Making that Fitness Resolution Finally Stick

Ever wondered why your new year’s fitness goals either always fall short of completion or do not produce the results planned? Do you find yourself in a rut, even after sticking to it or even worse, experience a total rebound after you have achieved it?

After thousands of hours spent interviewing our clients here at Higher Performance, we have identified the most prevalent problems that cause even the most well-intentioned fitness enthusiast to fall off their resolutions. We have linked this to SMART factors not being met. The SMART model is not a fitness concept but actually a popular mnemonic acronym whose criteria can help guide in the setting of one’s fitness goals and objectives. It comprises of the following factors: 

S – Specific

M – Measurable

A – Achievable

R – Realistic

T – Time specific

One example of a neural program would be Jim Wendler’s 5,3,1; where you are working at 80-90% intensity. A In fact, we have managed to narrow our findings down to 3 fundamental reasons in relation to the SMART model:

1) The goals set with the SMART model are not specific enough

2) One or more of the SMART sub categories have been left out

3) Lack of an expert’s opinion on the SMART model


Let’s use fat loss as an example of how to effectively use the SMART model, as well as to break down the level of detailing that is required when it comes to setting those goals. The bottom line: the more detail there is, the more clarity you will have in how you can obtain your goal. 

Specific: There must be quantifiable results that one can aim towards. That means that simply stating that you want to lose fat is not specific enough. Instead, set a numerical goal to detail how much fat loss is expected during your journey. This will make your target more specific. For example: ‘‘Losing 4% of body fat in the next 8 weeks” versus “Losing some body fat over a period of time”. Even though both are fat loss related, specificity helps you quickly identify what other measures need to be done for optimal and effective fat loss. This is especially true if the scales are not moving in the right direction. 

Measurable: Having a metric such as daily weight measurement or weekly measurement of fat percentage before you embark, during and after the entire process is crucial. Just a before and after measurement is not detailed enough. If the scales are not tipping in your favour, it is time to assess if the diet you are on, lack of sleep or current training program suits you at this current moment. This can however only be done if you are consistently and frequently tracking your progress.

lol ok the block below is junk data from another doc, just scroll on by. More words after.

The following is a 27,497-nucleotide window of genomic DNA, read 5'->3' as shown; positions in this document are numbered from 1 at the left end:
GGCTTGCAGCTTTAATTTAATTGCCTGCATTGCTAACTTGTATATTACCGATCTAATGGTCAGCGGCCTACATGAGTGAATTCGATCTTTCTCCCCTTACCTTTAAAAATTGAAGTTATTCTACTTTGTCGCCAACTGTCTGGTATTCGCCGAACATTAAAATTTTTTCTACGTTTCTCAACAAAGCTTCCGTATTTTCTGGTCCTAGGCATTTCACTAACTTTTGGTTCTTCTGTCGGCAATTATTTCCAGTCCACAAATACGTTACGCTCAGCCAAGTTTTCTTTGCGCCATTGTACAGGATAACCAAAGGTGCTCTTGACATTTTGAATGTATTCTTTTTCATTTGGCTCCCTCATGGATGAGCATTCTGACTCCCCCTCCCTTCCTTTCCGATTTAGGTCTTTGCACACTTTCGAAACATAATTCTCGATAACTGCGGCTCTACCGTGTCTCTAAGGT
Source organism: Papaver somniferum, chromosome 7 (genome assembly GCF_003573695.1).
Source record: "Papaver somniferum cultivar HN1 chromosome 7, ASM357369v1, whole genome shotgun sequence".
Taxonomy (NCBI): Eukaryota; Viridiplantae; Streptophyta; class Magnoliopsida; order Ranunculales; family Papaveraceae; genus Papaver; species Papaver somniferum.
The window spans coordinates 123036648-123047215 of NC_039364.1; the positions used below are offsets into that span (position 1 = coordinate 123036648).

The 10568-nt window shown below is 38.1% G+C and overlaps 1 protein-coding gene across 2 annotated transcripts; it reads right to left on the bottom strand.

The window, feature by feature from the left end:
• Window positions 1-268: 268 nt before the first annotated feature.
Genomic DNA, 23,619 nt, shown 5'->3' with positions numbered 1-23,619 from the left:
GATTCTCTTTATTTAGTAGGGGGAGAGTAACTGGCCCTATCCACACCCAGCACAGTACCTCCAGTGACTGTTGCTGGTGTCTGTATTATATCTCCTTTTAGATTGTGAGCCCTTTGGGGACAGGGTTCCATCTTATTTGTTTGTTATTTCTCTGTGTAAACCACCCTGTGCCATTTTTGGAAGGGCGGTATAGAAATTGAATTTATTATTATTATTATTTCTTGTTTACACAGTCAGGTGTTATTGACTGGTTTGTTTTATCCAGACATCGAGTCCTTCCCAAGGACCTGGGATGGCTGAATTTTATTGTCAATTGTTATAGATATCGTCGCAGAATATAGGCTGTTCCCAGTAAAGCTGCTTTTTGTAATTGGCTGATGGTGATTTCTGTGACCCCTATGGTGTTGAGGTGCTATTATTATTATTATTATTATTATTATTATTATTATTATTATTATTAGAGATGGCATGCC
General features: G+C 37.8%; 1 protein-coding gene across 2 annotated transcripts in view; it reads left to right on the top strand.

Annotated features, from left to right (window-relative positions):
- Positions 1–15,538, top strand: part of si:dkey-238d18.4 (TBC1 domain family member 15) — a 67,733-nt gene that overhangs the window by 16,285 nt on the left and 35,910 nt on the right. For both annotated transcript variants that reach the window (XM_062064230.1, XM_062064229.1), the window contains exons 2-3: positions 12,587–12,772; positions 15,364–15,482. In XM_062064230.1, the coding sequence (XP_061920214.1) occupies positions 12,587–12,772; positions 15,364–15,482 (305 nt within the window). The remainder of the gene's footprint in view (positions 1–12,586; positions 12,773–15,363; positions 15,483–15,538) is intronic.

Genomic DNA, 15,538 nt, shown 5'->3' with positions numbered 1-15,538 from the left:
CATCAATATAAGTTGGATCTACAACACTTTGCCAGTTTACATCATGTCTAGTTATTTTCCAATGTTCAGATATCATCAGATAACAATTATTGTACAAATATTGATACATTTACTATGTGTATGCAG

Achievable:  Being too ambitious is usually worse than being not ambitious enough. In fact, not being able to meet an unrealistic goal can leave a psychological wound that could scare you when setting future health and fitness goals. It is better for the brain to recognise successes than failures so, setting attainable goals that have positive feedback will aid you in sustaining your fat loss journey.

Realistic: Easily one the most important component in the SMART model to think about. The main question to first ask is: What about achieving this goal is so important for you? Is it because there is a certain someone you are trying to impress, or you would like a challenge? Or perhaps, it is to address health or confidence reasons. Ultimately, being realistic is directly correlated with your whys. External factors, once achieved, have the tendency to shift and change beyond our controls. This in turn can directly affect the sense of accomplishment and your drive. If your reason follows an external one(like to impress someone), rather than a more personal, internal one, then it may serve you better to reconsider your reasons

Time specific : A goal, even with the best strategies, will mean nothing if there is not a set time frame. When something has no time limit, the sense of urgency does not exist. So, taking your time to reach a goal is not ideal as the sense of achievement and motivation will be lacking in this scenario. Structuring your goals so that you can see the light at the end of the tunnel can be crucial in your process. So, even if you have 50 kilograms to lose, it is more manageable to  give yourself a timeline to lose a portion of it, then allow yourself to reassess and resensitise the body before heading back into it again.

When your training is S.M.A.R.T, you will see tangible results.

With all the components above, it becomes clear that missing out on one or more of the factors can lead you astray from your goals. 

Overall, these components can seem overwhelming to manage, but that is where having expert eyes on your progress can really help.With an optimally planned route from an expert, it ultimately helps to save time, money and any sort of guesswork from your process. In fact, it will also minimise any unnecessary discomfort beyond what is needed for your goal.

In certain instances, a great training program with the right amount of internal stress may actually prove to be too All All components of the SMART model not only must be detailed down but adhered to. Missing out one or more components of it will only detract you from your goals.

All components of the SMART model not only must be detailed down but adhered to. Missing out one or more components will only detract you from your goals. 

Reach out to us for a consultation so we can help you chart out an optimal and sustainable route to success in your fitness and health journey.

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